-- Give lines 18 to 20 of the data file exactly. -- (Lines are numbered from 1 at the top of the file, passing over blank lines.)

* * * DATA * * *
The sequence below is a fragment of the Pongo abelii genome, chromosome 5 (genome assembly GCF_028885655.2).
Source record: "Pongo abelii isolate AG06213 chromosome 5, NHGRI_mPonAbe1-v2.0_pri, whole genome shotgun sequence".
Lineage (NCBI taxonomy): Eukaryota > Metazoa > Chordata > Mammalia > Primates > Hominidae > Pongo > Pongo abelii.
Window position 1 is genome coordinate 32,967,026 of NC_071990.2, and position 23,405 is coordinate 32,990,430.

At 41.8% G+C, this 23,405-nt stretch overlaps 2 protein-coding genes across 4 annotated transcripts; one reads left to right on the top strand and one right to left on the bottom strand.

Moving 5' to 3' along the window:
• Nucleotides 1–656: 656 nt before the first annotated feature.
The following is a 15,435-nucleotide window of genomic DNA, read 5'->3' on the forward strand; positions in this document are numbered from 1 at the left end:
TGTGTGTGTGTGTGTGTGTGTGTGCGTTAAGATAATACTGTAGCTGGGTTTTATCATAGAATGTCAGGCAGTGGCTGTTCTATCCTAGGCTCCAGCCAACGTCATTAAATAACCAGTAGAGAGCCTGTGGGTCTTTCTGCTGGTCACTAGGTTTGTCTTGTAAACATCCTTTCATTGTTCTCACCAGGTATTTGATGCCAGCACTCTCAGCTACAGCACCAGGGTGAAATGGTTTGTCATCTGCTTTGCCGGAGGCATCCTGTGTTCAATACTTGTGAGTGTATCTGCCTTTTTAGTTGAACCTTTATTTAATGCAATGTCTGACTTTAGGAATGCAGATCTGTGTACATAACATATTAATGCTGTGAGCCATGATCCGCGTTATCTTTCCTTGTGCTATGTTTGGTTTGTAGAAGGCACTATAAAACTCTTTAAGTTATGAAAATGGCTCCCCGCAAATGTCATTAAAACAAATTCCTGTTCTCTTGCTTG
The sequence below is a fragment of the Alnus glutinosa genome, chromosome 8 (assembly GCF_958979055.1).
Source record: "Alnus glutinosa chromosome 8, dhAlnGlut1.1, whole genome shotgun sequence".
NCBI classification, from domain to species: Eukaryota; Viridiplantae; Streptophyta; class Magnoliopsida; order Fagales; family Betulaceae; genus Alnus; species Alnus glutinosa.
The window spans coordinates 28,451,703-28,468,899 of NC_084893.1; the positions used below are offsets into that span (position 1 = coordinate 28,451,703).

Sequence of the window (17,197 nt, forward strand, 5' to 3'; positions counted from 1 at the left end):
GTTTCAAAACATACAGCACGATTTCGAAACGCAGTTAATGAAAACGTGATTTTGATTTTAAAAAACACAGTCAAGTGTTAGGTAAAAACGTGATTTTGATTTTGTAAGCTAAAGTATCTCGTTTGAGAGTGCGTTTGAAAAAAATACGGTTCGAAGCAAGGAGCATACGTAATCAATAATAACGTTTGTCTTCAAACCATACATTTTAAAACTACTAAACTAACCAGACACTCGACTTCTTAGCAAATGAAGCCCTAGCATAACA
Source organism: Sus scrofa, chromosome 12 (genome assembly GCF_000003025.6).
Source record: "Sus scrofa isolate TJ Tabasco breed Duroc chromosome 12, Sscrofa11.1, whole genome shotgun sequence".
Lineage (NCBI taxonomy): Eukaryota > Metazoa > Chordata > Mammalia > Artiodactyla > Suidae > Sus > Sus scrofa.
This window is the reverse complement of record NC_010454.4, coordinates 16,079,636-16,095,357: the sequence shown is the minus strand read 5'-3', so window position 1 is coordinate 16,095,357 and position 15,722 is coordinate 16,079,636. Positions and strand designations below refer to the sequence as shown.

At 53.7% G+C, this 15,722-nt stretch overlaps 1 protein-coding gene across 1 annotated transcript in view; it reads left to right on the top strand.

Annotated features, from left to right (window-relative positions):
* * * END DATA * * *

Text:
Lineage (NCBI taxonomy): Eukaryota > Metazoa > Chordata > Mammalia > Artiodactyla > Suidae > Sus > Sus scrofa.
This window is the reverse complement of record NC_010454.4, coordinates 16,079,636-16,095,357: the sequence shown is the minus strand read 5'-3', so window position 1 is coordinate 16,095,357 and position 15,722 is coordinate 16,079,636. Positions and strand designations below refer to the sequence as shown.

At 53.7% G+C, this 15,722-nt stretch overlaps 1 protein-coding gene across 1 annotated transcript in view; it reads left to right on the top strand.